Recently, a client pointed out a very interesting dichotomy in thinking about
forgiveness by two respected authors in the mental health field. In "The Body Never Lies", Alice
Miller, a Swiss psychoanalyst purports that it is psychologically damaging to follow the Fifth
Commandment "thou shall honor your father and mother". In "Hidden in Plain Sight", Dr. Barry
Grosskopf, a psychiatrist at the University of Washington School of Medicine tells us that it is
absolutely necessary to follow this commandment in order to have mental health. Both see the
commandment as an order to forgive our parents. Through their polarized views, they give two very
confusing messages to anyone who is working to heal from the legacy of childhood abuse perpetrated
I have a lot of respect for Alice Miller. She has written some wonderful books in the past that I
found very useful in reading myself and recommending to my clients. In her earlier works "The
Drama of the Gifted Child" and "For Your Own Good" she gives great examples and case histories to
make her point of how damaging a parent's unconscious acting out against his or her child is. Her
most recent book "The Body Never Lies" is in my mind not one of her better works.
Once again she presents interesting case histories of famous people who struggled with physical
ailments as young adults and their abusive childhoods. But she fails to point out that these types
of abuses could have just as easily resulted in other common afflictions, such as chemical
dependency and mental disorders (anxiety, phobias, obsessive/compulsive disorder, depression,
etc.). She also fails to point out that not all illnesses in early adulthood stem from childhood
abuse. They could be due to genetic or environmental factors.
In addition, she asserts that forgiving our abusive parent(s) will always reconnect us to the
unhealthy early childhood bond. She claims that in order to have true empathy with the suffering
child we once were we have to cut this unhealthy bond by cutting our parents out of our lives.
This is not my experience. On the contrary, forgiving is the ultimate letting go of a bond that
was made up of negative emotions. I think what Alice Miller is talking about is a forced
assumption of liking our parents when we don't feel like it. That is indeed detrimental to our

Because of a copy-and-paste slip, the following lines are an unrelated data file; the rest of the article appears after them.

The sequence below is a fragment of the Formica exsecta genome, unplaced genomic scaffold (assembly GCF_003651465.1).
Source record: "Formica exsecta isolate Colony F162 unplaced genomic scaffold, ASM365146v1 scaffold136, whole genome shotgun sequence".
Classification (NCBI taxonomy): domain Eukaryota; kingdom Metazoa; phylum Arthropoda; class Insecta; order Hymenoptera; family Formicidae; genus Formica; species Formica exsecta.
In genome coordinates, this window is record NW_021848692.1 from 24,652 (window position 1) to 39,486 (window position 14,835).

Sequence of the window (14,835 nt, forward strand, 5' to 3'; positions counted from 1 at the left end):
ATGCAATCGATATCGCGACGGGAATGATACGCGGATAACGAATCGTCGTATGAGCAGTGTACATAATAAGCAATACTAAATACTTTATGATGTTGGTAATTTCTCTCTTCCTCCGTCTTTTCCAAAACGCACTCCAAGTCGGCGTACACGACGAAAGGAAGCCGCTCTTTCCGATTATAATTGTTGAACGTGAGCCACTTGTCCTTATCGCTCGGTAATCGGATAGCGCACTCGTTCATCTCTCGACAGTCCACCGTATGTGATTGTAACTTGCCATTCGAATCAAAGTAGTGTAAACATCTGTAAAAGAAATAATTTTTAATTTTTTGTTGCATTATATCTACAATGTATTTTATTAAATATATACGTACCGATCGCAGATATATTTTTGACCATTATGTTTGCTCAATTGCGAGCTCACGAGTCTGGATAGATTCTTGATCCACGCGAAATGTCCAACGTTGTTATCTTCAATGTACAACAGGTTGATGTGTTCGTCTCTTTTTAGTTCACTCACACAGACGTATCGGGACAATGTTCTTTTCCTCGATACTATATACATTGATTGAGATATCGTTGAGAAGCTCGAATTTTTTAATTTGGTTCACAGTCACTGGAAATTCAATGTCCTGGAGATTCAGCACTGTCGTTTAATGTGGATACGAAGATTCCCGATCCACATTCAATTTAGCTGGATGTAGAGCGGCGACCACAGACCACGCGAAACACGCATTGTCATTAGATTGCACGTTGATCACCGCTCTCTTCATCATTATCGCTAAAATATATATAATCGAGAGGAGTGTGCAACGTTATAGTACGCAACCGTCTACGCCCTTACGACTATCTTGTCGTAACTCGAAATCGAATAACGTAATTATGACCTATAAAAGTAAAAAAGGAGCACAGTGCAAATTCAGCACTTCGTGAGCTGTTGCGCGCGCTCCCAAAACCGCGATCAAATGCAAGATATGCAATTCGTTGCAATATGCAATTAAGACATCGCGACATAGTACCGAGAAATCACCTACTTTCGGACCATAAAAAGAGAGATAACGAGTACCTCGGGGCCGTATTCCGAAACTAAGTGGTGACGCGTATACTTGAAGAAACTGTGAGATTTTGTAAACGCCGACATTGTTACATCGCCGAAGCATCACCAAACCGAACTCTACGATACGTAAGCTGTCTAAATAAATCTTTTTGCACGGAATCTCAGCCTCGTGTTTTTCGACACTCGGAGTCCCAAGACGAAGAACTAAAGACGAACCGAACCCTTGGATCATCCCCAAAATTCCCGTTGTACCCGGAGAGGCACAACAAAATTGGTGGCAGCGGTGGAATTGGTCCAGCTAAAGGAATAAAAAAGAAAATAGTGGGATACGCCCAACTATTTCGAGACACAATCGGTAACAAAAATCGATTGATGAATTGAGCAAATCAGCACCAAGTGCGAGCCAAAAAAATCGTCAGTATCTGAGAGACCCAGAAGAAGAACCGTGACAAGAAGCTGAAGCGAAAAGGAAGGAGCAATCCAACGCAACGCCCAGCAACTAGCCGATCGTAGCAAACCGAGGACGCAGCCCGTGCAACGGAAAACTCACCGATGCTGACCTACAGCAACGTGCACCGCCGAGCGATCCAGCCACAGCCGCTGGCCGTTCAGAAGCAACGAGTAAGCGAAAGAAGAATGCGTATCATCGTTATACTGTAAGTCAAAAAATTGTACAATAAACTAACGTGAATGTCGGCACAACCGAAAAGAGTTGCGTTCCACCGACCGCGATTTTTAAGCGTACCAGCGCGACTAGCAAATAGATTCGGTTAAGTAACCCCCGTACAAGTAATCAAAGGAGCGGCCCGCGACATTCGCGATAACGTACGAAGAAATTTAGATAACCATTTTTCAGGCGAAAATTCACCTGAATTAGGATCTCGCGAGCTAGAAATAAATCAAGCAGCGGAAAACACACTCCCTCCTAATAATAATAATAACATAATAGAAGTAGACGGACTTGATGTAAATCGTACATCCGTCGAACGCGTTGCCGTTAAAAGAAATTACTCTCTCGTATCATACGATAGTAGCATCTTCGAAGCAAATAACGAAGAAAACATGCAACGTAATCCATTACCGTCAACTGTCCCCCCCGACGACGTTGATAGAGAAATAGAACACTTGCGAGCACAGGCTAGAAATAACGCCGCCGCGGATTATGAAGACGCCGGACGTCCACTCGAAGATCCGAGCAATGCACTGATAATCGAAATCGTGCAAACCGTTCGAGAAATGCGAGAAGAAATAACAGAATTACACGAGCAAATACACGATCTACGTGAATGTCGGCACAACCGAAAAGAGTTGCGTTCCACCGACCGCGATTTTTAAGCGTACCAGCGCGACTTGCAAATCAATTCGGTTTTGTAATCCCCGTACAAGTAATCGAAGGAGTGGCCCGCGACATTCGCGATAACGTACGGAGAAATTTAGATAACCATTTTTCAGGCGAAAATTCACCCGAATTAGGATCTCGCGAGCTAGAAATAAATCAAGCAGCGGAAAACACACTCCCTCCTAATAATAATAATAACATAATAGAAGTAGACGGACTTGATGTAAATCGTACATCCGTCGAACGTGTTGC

mental health but it has nothing to do with true forgiveness.
Dr. Barry Grosskopf's "Hidden in Plain Sight" is a great book for people who are in the process of
learning about the effects of abuse. He is doing for us in his own way what Alice Miller did for
us twenty years ago--he raises awareness and educates. The beauty of his book is that he describes
in detail various traumas and their aftermath, from incest to extreme poverty, from physical
neglect to living with narcissistic parents, from alcoholism in the home to the death of a parent.
He also explains how our childhood wounds get acted out in our primary relationships later on in
life and how these challenges can either break a relationship or can foster both partners'
healing. He then states, though, that in order to become fully mature we have to suppress our
negative emotions towards our parents and become interested in their childhood suffering, aware of
the generational nature of abuse, and see our parents' essential innocence, thereby forgiving
I don't have any problems with his stated goal only with the imperative nature. Suppressing one's
negative emotions cannot have positive results. My experience has shown that the only way we reach
true forgiveness is when we have grieved enough the damage that was done to us as children. This
is an organic process that cannot be forced, only fostered. Only when we have given ourselves
enough compassionate attention--through therapy, for instance--are we ready to turn our gaze to
those who afflicted the pain and see them in the light of their own suffering. Depending on the
severity of the abuse, some people reach this state of grace in their life time and some do not.
It is not helpful for any of us to hold a view of one side of a continuum only. It is unfortunate
that two respected authors have fallen into this trap. I think the golden rule applies here as it
does in all other matters. Some of us reach forgiveness and some of us do not. It is not our place
to judge. Living with that fact seems to me a sign of mental health.
Visit Alice Miller's website at http://www.alice-miller.com
Available at Amazon.com: "The
Body Never Lies"
by Alice Miller, and
in Plain Sight"
by Dr. Barry Grosskopf.